Alle partijen in de maritieme sector gaan nog meer samenwerken om innovatiever te worden en sneller over te schakelen naar schonere brandstoffen. Hiervoor tekenden minister Cora van Nieuwenhuizen (Infrastructuur en Waterstaat) en vertegenwoordigers uit de sector vandaag het Werkprogramma Maritieme Strategie. Deze strategie vormt de blauwdruk waarmee rederijen, zee- en binnenvaartschippers, havens, en betrokken overheden de komende drie jaar de uitdagingen voor verduurzaming, innovatie en cybersecurity gaan oppakken.
The volume of LNG bunkered in Rotterdam in 2017 rose to 1,500 tonnes, from 100 tonnes in 2016.
Rotterdam Port Authority reported that much of the increase is due to the 1,000 TEU Wes Amelie, the first container ship to be converted to LNG propulsion. The vessel regularly bunkers at the City Terminal in the port’s Prins Willem Alexanderhaven.
The Nautical Institute has called for navigators to provide their views on the latest concept for S-Mode. The concept calls for an “always on” standardization of key features to be adopted by the leading manufacturers of navigation systems.
By Svetlana Modeva, Tue 20, 2018 / Cruise
Whether holidaymakers enjoy relaxing on poolside deck chairs or exploring tropical islands, luxury getaways on ocean cruises are growing in popularity. Over the last 10 years, demand for cruises has risen by 68%, and it was estimated that in 2016, over 220 cruise liners carried 24 million passengers on voyages crossing the world.
Cruising may be popular, but it’s not good for the environment. To take those 24 million vacationers across the oceans these boats have to be enormous. Some are even larger than aircraft carriers and can burn through tonnes of diesel every hour. On average, a typical ocean liner uses 225 tonnes of fuel each day, which results in a huge amount of carbon emissions being released.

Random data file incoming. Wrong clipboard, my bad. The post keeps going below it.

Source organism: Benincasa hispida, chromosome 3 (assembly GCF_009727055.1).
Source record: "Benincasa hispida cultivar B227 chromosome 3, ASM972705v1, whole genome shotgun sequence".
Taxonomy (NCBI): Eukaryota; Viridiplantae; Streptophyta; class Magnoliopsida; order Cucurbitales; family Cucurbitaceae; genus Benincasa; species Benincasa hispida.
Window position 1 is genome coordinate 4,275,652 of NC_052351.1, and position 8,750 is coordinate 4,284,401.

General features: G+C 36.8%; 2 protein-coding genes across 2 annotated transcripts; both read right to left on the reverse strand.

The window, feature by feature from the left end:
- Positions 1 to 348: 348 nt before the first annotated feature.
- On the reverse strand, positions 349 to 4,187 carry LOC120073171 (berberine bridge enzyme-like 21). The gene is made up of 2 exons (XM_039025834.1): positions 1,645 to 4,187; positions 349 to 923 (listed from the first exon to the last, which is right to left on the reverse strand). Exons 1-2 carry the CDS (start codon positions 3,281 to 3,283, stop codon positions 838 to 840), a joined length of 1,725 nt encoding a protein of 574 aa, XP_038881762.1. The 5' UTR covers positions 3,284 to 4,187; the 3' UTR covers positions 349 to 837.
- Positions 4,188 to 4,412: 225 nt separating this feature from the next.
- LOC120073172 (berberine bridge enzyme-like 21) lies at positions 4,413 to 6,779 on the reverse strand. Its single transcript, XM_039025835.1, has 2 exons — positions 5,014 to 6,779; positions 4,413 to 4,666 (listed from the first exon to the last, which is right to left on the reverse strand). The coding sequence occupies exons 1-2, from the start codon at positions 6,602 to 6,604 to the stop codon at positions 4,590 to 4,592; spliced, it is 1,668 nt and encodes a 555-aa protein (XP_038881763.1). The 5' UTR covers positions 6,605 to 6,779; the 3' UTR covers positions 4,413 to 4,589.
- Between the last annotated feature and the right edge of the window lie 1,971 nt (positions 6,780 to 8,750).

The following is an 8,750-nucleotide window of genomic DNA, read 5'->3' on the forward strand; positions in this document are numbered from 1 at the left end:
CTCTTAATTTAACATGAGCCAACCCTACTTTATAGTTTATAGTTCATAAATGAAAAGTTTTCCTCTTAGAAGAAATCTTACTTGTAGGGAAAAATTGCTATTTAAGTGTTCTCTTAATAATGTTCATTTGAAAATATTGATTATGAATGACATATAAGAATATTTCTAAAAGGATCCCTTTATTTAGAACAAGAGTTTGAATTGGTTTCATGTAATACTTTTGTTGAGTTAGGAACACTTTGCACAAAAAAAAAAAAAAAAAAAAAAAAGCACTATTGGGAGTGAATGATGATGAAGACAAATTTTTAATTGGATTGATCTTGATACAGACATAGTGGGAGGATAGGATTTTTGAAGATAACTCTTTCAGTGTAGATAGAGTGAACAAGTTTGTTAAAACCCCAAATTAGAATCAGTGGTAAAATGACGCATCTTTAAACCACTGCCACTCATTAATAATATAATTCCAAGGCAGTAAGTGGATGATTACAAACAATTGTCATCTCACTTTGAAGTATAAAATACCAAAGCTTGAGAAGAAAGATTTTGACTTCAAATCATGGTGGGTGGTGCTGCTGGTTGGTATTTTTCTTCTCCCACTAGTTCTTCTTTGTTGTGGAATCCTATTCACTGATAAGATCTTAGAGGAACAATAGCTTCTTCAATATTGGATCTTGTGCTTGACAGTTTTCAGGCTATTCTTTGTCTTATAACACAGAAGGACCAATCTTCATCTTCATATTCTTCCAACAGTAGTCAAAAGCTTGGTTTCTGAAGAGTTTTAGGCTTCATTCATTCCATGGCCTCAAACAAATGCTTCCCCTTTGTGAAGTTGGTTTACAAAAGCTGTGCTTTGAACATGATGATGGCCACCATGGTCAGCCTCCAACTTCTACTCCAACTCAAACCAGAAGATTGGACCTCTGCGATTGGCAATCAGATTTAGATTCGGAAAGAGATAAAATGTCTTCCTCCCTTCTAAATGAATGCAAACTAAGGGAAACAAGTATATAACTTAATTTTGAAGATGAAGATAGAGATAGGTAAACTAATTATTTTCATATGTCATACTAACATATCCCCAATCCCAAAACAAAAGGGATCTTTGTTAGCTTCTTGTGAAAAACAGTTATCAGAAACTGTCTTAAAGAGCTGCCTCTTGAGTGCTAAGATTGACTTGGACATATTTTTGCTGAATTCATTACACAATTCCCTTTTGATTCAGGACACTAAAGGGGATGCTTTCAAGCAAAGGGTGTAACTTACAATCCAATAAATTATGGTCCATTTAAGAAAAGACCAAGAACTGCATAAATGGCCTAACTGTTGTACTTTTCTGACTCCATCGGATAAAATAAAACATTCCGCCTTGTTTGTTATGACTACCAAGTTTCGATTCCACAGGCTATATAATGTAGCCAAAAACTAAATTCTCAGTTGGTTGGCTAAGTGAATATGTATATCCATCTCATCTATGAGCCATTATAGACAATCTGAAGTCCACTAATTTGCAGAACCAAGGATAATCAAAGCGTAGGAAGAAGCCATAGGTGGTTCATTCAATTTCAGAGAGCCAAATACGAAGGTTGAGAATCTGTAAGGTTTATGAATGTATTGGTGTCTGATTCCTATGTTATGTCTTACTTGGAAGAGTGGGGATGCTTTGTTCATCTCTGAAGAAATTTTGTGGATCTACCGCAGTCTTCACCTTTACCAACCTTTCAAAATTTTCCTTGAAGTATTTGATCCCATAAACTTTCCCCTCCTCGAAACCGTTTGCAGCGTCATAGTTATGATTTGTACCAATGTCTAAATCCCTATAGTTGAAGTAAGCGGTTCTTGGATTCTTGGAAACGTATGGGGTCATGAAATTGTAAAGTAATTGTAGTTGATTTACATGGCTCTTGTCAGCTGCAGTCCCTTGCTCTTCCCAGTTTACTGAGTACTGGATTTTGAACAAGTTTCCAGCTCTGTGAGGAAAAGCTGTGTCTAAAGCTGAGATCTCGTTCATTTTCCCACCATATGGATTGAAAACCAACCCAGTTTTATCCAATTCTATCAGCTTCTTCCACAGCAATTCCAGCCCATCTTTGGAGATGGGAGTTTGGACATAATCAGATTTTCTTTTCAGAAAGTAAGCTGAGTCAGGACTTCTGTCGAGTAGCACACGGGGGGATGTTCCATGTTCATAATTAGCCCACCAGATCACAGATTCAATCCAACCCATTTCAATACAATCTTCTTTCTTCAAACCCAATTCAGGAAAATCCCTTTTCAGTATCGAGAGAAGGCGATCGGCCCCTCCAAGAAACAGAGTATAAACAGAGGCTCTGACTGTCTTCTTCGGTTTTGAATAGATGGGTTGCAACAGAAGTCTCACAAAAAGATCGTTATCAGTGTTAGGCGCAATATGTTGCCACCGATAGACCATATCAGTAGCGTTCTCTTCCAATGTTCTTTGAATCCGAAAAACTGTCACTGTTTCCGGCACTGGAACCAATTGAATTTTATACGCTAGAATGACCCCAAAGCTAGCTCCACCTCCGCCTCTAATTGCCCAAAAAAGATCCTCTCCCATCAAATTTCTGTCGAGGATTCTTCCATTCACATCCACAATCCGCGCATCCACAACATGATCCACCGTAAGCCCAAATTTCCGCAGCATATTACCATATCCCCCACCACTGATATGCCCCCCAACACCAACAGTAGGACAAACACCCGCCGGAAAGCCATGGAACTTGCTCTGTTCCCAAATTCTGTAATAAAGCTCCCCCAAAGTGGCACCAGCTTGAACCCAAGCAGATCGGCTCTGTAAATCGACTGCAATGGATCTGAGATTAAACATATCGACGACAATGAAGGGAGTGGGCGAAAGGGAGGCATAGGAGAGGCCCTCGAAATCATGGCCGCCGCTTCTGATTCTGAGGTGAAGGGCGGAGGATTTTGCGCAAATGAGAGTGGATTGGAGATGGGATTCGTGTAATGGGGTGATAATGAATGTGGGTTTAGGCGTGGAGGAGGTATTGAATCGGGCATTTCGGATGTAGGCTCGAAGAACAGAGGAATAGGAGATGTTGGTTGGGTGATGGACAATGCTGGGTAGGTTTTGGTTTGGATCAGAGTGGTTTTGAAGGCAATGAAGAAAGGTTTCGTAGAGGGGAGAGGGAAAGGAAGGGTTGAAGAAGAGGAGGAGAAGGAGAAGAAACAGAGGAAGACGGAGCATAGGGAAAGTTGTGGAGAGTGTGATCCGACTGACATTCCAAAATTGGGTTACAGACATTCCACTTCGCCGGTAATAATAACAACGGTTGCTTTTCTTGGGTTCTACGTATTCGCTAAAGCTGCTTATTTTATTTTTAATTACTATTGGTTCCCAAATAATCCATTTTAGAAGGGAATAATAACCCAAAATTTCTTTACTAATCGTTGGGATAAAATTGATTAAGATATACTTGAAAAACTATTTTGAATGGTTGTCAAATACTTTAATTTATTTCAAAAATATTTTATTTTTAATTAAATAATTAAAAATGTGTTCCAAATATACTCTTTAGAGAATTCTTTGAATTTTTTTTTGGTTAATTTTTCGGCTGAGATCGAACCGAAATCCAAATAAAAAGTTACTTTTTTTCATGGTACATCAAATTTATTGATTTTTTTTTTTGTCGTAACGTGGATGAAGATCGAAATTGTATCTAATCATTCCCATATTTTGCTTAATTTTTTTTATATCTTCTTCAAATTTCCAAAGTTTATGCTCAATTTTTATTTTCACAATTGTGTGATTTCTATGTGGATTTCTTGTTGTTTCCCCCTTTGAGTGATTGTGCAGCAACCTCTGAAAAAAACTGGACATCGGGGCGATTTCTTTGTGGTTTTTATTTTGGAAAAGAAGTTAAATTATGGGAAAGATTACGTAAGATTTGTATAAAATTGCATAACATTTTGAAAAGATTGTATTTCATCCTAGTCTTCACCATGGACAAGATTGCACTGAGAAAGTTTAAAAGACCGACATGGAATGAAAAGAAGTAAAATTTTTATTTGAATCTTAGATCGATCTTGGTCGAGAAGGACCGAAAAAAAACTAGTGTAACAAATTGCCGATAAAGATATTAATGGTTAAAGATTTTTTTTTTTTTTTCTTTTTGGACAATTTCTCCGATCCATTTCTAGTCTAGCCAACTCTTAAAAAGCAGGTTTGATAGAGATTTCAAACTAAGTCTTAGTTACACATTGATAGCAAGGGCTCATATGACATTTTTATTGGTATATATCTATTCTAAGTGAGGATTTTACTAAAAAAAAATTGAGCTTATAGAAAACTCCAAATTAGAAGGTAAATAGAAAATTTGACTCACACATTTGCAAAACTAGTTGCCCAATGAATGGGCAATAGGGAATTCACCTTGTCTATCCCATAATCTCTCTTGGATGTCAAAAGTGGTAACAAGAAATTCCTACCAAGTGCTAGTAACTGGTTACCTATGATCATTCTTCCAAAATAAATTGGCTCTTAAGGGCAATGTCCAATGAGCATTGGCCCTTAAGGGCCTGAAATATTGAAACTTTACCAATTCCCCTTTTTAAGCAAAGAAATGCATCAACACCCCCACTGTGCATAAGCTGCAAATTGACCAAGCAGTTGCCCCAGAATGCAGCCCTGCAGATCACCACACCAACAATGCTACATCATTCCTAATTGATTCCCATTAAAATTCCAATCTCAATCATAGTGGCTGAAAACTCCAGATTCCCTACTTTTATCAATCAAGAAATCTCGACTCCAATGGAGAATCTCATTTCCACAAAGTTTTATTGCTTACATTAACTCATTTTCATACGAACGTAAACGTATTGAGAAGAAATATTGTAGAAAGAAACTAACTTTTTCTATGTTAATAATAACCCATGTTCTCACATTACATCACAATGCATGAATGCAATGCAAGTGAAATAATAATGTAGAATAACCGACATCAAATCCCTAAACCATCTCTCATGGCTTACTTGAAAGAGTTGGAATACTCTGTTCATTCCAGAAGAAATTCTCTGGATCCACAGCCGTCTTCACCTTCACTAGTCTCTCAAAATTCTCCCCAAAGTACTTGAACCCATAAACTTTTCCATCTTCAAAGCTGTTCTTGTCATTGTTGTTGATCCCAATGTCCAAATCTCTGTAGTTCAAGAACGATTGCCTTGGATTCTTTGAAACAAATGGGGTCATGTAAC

A newly released video by SMIT Salvage (above) has shown how it removed the ‘TS Taipei’ containership which ran aground and became a shipwreck in the north of Taiwan.
The vessel, once owned by TS Lines, got into difficulty after severe weather conditions led to an engine failure on March 10, 2016, which caused the ship to break in two and sink.
For the project, SMIT Salvage deployed its 1,000-ton floating sheerleg Cyclone, a floating water vessel with a crane, and the semi-submersible pontoon Giant 6.
The renovated Stena Line Terminal at Europoort is officially taken into operation. As well as upgrading the existing berth, the terminal was expanded with a second berth to handle roll-on/roll-off vessels. The expansion means that Stena Line is prepared for the anticipated further increase in freight volumes between Rotterdam and the United Kingdom.
Intercargo, the International Association of Dry Cargo Shipowners, has issued a joint industry alert in response to the increasing threat of hijack and kidnap in and around Nigerian waters. The joint urged vessels operating in the area to report to the FR/UK operated Maritime Domain Awareness for Trade – Gulf of Guinea (MDAT-GoG) which is a secure and trusted agency. In addition, Intercargo recommends Masters of vessels operating in the area to plan according to the following:
“Arrive at the Pilot Station, Port, Anchorage or STS Area just in Time. Time transit with consideration to safe speed and maintaining distance offshore or use an offshore waiting area. Consider higher transit speeds where risk/threat assessment is high.
The new hybrid-powered cruise ship MS Roald Amundsen, being built for Norwegian cruise line Hurtigruten, was launched at Kleven Yards on February 17.
Following its delivery in the summer of 2018, the ship will deploy on expedition voyages to Antarctica and the Chilean fjords in its 2018/2019 inaugural season.
FEBRUARY 19, 2018 — Richard Schiferli, Secretary General of the Paris MOU, says that while the overall results of a recent concentrated inspection campaign (CIC) on safety of navigation are encouraging, “continued monitoring of ECDIS compliance will be necessary.”
That may not come as much of a surprise in light of various incidents involving “ECDIS assisted groundings” that have led the U.K. and Danish maritime accident investigation authority to conducting a safety study, designed to more fully understand why operators are not using ECDIS as envisaged by regulators and the system manufacturers (see earlier story).